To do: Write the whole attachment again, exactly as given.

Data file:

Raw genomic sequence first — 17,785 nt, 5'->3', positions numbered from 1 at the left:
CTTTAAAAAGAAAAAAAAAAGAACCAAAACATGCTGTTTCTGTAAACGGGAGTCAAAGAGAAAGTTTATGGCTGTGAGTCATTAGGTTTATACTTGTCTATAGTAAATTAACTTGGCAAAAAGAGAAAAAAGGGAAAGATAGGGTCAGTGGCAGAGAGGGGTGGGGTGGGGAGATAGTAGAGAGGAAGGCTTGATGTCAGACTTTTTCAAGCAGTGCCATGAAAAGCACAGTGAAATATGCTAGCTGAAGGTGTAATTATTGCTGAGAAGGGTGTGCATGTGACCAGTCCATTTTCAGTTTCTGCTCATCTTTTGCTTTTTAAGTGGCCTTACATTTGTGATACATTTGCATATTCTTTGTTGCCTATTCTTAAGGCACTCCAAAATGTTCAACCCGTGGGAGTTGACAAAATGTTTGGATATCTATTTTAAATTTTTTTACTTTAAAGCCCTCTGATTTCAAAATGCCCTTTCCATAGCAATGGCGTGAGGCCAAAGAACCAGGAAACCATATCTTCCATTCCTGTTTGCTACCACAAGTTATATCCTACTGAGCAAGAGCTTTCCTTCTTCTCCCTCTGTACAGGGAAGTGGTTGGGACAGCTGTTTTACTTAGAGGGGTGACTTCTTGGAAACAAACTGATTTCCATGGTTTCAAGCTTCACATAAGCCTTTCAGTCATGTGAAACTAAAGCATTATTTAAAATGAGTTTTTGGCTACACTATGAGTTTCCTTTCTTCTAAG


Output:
Raw genomic sequence first — 17,785 nt, 5'->3', positions numbered from 1 at the left:
CTTTAAAAAGAAAAAAAAAAGAACCAAAACATGCTGTTTCTGTAAACGGGAGTCAAAGAGAAAGTTTATGGCTGTGAGTCATTAGGTTTATACTTGTCTATAGTAAATTAACTTGGCAAAAAGAGAAAAAAGGGAAAGATAGGGTCAGTGGCAGAGAGGGGTGGGGTGGGGAGATAGTAGAGAGGAAGGCTTGATGTCAGACTTTTTCAAGCAGTGCCATGAAAAGCACAGTGAAATATGCTAGCTGAAGGTGTAATTATTGCTGAGAAGGGTGTGCATGTGACCAGTCCATTTTCAGTTTCTGCTCATCTTTTGCTTTTTAAGTGGCCTTACATTTGTGATACATTTGCATATTCTTTGTTGCCTATTCTTAAGGCACTCCAAAATGTTCAACCCGTGGGAGTTGACAAAATGTTTGGATATCTATTTTAAATTTTTTTACTTTAAAGCCCTCTGATTTCAAAATGCCCTTTCCATAGCAATGGCGTGAGGCCAAAGAACCAGGAAACCATATCTTCCATTCCTGTTTGCTACCACAAGTTATATCCTACTGAGCAAGAGCTTTCCTTCTTCTCCCTCTGTACAGGGAAGTGGTTGGGACAGCTGTTTTACTTAGAGGGGTGACTTCTTGGAAACAAACTGATTTCCATGGTTTCAAGCTTCACATAAGCCTTTCAGTCATGTGAAACTAAAGCATTATTTAAAATGAGTTTTTGGCTACACTATGAGTTTCCTTTCTTCTAAG